(director/writer: Luis Buñuel; screenwriters: Julio Alejandro/Juan Buñuel/from the novel Halma by Benito Pérez Galdós; cinematographer: Jose Fernandez Aguayo; editor: Pedro del Rey; music: Gustavo Pittaluga; cast: Silvia Pinal (Viridiana), Fernando Rey (Don Jaime), Francisco Rabal (Jorge), Margarita Lozano (Ramona), Teresa Rabal (Rita), José Calvo (Beggar), Victoria Zinny, (Lucia); Runtime: 90; MPAA Rating: NR; producer: Gustavo Alatriste; Kingsley-International Pictures; 1961-Spain/Mexico-in Spanish with English subtitles)
“It’s another of Buñuel’s controversial films that is an indictment of organized religion.”
Reviewed by Dennis Schwartz
Controversial filmmaker Luis Buñuel returns to his native Spain from his exile in Mexico for the first time since 1938 to make a film co-produced by Spain and Mexico (it was shot in Spain and financed by Franco’s regime, who later tried to burn all the prints but couldn’t get their hands on the ones sent to France). It’s another of Buñuel’s controversial films that is an indictment of organized religion. After the film’s ending was changed by the Spanish censors (instead of the heroine entering the bedroom of her cousin, she plays cards with him and his maid), it was still banned in Spain (too suggestive of a ménage á trois) and later on in Italy through the efforts of the Vatican. It’s memorable for its unforgettable climactic scene, a black parody of the Last Supper that’s filmed with a record player blaring out Handel’s Messiah as invited paupers, the mentally disturbed and criminals have an unauthorized orgy in the main house of a wealthy estate. It’s the director at his sharpest wit, most sacrilegious, most amusing, and his most unrelenting subversive attack on religion as something that’s useless. It’s a masterpiece that still resonates after all these years as a powerful philosophical film challenging the church’s corrupt ideology.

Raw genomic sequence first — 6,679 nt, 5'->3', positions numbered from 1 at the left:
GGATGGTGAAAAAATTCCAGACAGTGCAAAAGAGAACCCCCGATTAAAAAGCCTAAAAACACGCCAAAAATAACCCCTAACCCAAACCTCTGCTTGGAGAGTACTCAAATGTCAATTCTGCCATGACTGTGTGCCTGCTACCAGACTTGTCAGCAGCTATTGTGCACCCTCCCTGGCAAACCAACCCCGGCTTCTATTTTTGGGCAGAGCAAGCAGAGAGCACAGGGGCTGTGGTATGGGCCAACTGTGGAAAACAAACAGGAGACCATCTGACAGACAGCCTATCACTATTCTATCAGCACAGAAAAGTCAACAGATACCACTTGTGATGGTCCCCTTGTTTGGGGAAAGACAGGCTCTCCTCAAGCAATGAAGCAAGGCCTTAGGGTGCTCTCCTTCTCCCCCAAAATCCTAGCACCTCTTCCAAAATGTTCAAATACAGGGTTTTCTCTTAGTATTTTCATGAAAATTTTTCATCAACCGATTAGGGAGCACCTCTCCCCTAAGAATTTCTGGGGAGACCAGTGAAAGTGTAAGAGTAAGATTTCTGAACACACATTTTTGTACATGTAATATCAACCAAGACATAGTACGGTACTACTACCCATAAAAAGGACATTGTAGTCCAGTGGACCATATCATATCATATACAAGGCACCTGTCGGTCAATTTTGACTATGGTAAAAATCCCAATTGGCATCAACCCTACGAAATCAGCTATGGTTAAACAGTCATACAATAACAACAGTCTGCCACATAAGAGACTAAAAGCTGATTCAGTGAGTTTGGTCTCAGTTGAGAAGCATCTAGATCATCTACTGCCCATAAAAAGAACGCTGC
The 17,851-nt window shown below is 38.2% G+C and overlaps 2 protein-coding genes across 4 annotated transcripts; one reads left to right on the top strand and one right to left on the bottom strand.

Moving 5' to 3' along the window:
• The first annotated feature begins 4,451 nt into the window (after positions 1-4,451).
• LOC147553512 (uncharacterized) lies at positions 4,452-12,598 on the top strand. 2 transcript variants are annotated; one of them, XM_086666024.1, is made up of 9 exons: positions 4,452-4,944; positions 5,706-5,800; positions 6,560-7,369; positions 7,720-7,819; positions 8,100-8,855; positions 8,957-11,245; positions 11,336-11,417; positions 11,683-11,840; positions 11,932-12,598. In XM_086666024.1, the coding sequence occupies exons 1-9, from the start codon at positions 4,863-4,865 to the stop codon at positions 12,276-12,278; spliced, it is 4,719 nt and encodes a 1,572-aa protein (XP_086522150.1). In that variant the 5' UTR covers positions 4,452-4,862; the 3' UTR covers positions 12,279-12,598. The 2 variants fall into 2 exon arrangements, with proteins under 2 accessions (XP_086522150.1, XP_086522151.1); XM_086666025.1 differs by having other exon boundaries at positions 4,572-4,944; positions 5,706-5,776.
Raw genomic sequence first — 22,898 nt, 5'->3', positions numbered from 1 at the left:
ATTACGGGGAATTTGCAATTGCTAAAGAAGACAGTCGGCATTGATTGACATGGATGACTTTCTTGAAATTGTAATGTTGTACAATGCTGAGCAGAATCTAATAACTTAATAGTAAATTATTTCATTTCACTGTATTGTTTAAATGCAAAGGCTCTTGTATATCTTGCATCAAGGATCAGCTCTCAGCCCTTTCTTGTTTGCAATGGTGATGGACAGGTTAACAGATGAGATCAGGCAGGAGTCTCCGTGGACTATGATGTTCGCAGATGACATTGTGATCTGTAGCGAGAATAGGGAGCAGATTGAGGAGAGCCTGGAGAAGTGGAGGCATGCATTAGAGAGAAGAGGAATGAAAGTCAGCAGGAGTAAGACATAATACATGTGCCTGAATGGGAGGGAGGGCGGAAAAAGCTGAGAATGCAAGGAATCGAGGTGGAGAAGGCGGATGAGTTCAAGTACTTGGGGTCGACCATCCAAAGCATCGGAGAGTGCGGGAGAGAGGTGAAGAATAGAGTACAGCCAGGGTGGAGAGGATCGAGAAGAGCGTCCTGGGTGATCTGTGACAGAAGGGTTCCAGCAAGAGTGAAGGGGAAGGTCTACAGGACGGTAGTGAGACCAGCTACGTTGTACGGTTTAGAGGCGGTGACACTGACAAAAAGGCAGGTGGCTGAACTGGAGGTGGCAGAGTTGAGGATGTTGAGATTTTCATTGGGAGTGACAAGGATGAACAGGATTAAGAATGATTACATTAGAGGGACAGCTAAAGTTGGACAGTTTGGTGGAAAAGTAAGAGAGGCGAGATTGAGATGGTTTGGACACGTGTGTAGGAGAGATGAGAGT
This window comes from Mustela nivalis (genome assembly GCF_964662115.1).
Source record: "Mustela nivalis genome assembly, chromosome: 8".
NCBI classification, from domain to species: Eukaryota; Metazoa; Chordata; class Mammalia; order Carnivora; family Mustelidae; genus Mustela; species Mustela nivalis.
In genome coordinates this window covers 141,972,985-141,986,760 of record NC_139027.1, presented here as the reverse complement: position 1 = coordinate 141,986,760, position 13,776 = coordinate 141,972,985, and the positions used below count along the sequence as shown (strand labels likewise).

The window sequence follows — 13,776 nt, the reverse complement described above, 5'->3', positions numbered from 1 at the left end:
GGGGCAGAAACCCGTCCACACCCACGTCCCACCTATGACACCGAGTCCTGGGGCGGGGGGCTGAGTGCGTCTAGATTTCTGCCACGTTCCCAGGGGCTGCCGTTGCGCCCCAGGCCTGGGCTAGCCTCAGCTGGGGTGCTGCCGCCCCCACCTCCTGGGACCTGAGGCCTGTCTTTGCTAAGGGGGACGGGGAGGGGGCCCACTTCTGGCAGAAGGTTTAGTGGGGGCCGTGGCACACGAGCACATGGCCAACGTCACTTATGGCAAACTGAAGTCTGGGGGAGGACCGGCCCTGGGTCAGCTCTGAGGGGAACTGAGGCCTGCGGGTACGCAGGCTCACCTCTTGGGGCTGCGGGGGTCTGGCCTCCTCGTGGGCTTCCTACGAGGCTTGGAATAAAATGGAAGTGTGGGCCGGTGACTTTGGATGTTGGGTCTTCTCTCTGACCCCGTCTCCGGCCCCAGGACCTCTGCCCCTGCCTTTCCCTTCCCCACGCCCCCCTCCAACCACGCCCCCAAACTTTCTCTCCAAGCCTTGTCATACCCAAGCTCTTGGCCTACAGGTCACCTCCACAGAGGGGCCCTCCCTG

It stars Mexican actress Silvia Pinal as Viridiana. She’s an idealistic and kindly novice in a convent about to be inducted as a nun when her rich uncle Don Jaime (Fernando Rey), a supporter of the church, invites her to visit his country estate for a few days. The Mother Superior breaks the rules for such a visit so as not to disappoint their generous church benefactor, even though Viridiana is not anxious to visit him. Don Jaime is a lonely man whose wife died of a heart attack on their wedding night. Viridiana has aroused in him the passion he had for his wife and he tries to convince her to live with him in the house forever. When she not only refuses but prepares to go back to the convent the next day, Don Jaime asks as an innocent favor that she wear for the evening his wife’s white wedding dress and then has his obedient servant Ramona (Margarita Lozano) drug her drink. In bed, Don Jaime kisses the unconscious woman’s breasts and tells her the next morning that he had intercourse with her that night. The shell-shocked Viridiana gives uncle a hard look of despair and is about to return to the convent anyway, when she learns Don Jaime hanged himself and she inherited the farm house on the estate while the master’s son, Jorge (Francisco Rabal), inherited the main house and the grounds. Jorge arrives with his girlfriend Lucia and plans on making the estate viable as a money-earning farm. But Lucia leaves when she sees her man has the hots for the would-be nun. Viridiana opens up her estate to a group of paupers, who think she has a heart of gold but is nutty. The beggars turn out to be a disagreeable and vile lot who take advantage of her innocence and pay back her Christian charity with ingratitude and cruelty. At their upsetting reenactment of Da Vinci’s Last Supper they almost rape her, until a bound Jorge gives one of the derelicts money to kill the would-be rapist beggar. The next day looking at herself in the mirror, the disillusioned Viridiana gives up her quest for selfless sainthood and to take on the burden of single-handedly trying to end poverty, and, according to Buñuel, is better off returning to the secular world as a disgraced woman than living a lie as a hypocritical Christian who is disconnected from the masses.
Viridiana won the Golden Palm at the Cannes Film Festival.
REVIEWED ON 2/11/2006 GRADE: A+